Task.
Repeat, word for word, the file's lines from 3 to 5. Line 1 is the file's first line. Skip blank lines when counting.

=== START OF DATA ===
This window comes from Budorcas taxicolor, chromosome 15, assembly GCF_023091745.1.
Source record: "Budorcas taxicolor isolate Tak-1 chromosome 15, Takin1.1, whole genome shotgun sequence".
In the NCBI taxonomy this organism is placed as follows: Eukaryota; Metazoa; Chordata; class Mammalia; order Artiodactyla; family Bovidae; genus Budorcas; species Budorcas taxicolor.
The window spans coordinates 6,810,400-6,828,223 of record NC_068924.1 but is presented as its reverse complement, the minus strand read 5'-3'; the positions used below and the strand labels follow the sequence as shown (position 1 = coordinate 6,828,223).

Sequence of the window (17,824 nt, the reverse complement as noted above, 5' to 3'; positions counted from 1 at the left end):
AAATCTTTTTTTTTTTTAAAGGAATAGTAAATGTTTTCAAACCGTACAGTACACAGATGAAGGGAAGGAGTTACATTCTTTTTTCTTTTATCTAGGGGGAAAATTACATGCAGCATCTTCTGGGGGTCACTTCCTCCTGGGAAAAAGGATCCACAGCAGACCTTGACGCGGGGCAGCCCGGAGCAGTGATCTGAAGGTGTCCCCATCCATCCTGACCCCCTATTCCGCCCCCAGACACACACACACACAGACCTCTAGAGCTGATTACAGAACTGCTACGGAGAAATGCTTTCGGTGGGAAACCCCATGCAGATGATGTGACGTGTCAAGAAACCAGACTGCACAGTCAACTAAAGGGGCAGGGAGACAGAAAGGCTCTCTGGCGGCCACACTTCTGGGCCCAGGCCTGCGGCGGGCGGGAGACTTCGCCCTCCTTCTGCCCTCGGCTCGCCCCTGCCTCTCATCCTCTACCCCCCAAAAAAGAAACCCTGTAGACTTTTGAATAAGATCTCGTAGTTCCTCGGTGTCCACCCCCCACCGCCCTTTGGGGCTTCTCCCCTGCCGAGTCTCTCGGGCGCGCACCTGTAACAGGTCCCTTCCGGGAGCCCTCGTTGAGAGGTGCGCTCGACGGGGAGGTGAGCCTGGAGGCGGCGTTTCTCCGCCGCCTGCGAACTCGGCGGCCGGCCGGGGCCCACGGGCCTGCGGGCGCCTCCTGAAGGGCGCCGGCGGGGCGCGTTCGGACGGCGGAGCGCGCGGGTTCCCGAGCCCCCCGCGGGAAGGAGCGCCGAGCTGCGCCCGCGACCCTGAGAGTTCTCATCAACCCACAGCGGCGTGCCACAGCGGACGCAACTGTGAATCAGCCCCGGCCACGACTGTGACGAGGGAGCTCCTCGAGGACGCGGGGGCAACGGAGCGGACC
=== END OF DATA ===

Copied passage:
In the NCBI taxonomy this organism is placed as follows: Eukaryota; Metazoa; Chordata; class Mammalia; order Artiodactyla; family Bovidae; genus Budorcas; species Budorcas taxicolor.
The window spans coordinates 6,810,400-6,828,223 of record NC_068924.1 but is presented as its reverse complement, the minus strand read 5'-3'; the positions used below and the strand labels follow the sequence as shown (position 1 = coordinate 6,828,223).

Sequence of the window (17,824 nt, the reverse complement as noted above, 5' to 3'; positions counted from 1 at the left end):